Giuseppe learned the trade from his father—who in turn, learned it from his grandfather who moved from Cecila, Italy, to fish in Monterey Bay—and grew up on the docks in Monterey and nearby Carmel Valley. His babysitters were fishermen who taught him Italian words and how to brew strong coffee.

Fishing and family were entwined, as was an aptitude for business. Giuseppe recalls a proud memory when he was a child on the Monterey pier presiding over the 5,000 pounds of red rockfish that his father had just caught. It was a sunny day on a weekend and someone asked if they could buy directly from Giuseppe. He sold a fish for 50 cents, then another and another. Before long, he and his brothers were hustling the entire wharf and hooking sales.

“I think by the end we only had 700 pounds of fish left,” he remembers. “When my dad came back he was so surprised, ‘What happened to all the fish?’ We had these coffee cans full of money. I think about that day a lot. The people were so excited to get the fish off the boat.”

By age 15, Joe was working on one of his father’s boats. He would eventually purchase a boat with his brother and they fished in the Bering Sea. He later worked for factory trawlers as well as a welder for a large fish company.

In 1997, Giuseppe met his now-wife Grazia, a Sicilian also from Monterey. They have six children together (Giuseppe has another child from a previous relationship) and the family lives in Chico. Giuseppe frequently makes the drive to the Redwood City docks and is sometimes away from home for weeks at a time.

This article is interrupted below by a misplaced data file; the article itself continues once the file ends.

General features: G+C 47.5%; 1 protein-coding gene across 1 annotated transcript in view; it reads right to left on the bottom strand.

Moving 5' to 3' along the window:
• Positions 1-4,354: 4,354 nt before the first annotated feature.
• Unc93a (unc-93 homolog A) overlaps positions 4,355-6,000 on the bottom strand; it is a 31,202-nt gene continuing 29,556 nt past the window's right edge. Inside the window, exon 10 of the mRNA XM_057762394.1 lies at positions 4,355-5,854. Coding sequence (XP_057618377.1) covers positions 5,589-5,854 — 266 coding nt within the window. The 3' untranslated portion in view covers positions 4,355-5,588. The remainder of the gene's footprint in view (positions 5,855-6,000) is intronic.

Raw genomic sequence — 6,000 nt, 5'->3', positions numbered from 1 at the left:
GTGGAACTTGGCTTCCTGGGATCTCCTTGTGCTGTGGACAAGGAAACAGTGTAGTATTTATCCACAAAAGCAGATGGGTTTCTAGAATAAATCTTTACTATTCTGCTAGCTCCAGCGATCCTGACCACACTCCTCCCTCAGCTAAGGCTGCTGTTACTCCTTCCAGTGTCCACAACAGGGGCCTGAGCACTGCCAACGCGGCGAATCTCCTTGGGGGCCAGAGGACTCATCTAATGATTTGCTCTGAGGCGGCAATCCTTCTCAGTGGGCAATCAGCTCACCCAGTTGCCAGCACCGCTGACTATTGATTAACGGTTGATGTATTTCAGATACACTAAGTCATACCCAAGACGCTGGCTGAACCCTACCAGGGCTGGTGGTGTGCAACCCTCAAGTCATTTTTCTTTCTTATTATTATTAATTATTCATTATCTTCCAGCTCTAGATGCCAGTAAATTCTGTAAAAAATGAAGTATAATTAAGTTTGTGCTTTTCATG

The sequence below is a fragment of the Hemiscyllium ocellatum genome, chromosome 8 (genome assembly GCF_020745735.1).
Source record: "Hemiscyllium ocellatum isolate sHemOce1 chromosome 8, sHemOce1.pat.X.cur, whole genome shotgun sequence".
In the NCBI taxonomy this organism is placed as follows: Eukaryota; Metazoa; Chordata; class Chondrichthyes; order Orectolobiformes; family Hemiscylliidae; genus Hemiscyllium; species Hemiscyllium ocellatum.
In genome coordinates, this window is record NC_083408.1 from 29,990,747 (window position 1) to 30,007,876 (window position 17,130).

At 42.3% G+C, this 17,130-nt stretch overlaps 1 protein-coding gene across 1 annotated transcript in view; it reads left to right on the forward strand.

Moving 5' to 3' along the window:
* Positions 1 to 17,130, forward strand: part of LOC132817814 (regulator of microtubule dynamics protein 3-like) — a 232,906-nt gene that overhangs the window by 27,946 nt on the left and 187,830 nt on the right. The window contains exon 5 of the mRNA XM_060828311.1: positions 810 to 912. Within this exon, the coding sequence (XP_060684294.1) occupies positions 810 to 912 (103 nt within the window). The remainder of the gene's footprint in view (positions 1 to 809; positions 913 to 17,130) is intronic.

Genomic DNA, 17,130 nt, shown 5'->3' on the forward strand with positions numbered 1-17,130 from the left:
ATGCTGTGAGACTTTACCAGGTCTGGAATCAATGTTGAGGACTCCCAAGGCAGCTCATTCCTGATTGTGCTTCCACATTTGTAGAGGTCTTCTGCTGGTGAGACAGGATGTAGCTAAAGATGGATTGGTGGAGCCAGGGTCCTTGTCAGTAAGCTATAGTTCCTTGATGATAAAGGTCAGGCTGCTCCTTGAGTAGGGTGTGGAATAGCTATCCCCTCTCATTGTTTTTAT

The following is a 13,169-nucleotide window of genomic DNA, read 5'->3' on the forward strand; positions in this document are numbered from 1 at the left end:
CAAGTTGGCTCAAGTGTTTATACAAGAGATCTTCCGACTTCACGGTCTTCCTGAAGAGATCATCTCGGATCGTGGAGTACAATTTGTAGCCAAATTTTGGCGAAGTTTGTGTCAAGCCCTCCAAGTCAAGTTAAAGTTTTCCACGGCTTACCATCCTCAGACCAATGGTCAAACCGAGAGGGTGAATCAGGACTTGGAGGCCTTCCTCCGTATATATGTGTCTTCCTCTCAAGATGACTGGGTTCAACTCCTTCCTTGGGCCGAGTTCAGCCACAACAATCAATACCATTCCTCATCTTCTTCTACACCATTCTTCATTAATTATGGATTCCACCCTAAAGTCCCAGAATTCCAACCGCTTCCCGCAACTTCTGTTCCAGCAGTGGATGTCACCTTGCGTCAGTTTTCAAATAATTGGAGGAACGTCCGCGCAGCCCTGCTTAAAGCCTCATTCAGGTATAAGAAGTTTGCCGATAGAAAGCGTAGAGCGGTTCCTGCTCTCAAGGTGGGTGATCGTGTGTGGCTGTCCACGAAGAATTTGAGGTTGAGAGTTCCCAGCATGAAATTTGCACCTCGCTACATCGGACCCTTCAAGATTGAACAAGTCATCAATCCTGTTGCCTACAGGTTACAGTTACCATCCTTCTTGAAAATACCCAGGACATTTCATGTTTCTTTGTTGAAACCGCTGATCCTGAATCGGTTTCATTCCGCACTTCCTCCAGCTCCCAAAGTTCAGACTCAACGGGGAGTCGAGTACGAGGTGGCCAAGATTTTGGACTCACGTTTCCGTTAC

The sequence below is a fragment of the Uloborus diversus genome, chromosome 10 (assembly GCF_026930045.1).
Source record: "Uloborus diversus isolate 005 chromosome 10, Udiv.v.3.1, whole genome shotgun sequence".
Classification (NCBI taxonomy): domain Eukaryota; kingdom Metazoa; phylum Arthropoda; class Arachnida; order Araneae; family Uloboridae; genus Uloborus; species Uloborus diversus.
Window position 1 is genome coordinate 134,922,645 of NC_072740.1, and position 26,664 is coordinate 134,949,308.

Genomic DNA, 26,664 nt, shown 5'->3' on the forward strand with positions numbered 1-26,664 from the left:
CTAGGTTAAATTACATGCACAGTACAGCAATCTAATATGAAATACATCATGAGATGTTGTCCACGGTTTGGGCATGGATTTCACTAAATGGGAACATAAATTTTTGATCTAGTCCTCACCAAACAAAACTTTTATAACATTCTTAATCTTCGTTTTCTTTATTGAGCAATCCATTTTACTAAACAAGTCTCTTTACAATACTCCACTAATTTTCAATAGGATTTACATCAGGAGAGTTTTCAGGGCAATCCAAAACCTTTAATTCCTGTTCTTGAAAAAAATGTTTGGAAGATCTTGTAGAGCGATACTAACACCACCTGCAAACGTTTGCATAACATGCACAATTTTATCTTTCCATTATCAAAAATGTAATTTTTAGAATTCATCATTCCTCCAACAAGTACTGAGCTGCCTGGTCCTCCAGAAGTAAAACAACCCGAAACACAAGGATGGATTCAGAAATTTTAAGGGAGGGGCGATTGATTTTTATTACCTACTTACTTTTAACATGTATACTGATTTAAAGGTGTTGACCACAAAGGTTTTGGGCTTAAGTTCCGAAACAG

“I struggle with that every day,” he confesses. “Sometimes I only see my family three days of the month. I balance all of this in my head when I look at all the people who come down to the boat and are so happy to have access to this really great product. When you look at the money, the danger, the government challenges—it’s a lot of weight. We’ve been hanging onto the bottom rung of this ladder for close to 30 years and I don’t want my kids subjected to these harsh rules.”

The difficulties haven’t kept Giuseppe from sharing the sea with his children. In fact, about a year ago, he was fishing with some of his children off the coast when an unexpected storm gathered. He had studied the weather reports predicting a calm day but soon conditions grew severe. Waves crashed on top of the Pioneer and water began pouring out of the electrical sockets on board. Giuseppe downplayed the danger to keep his children from worrying but said it took everything he’s ever learned to guide the boat to safe harbor in the San Francisco Bay.

It was an experience that nearly cemented Giuseppe’s discouragement of his children following in the family’s footsteps. However, he knows the lure of the sea and how a boat captures the imagination of a child.

“The kids will have eyes like hard-boiled eggs the minute they walk up the boat. When I see kids like that and people holding up a beautiful fish, it’s really a special and magical moment,” he says. “Even after all those sacrifices, when you see that person smile and how happy they get—there’s something good for your soul at that moment.”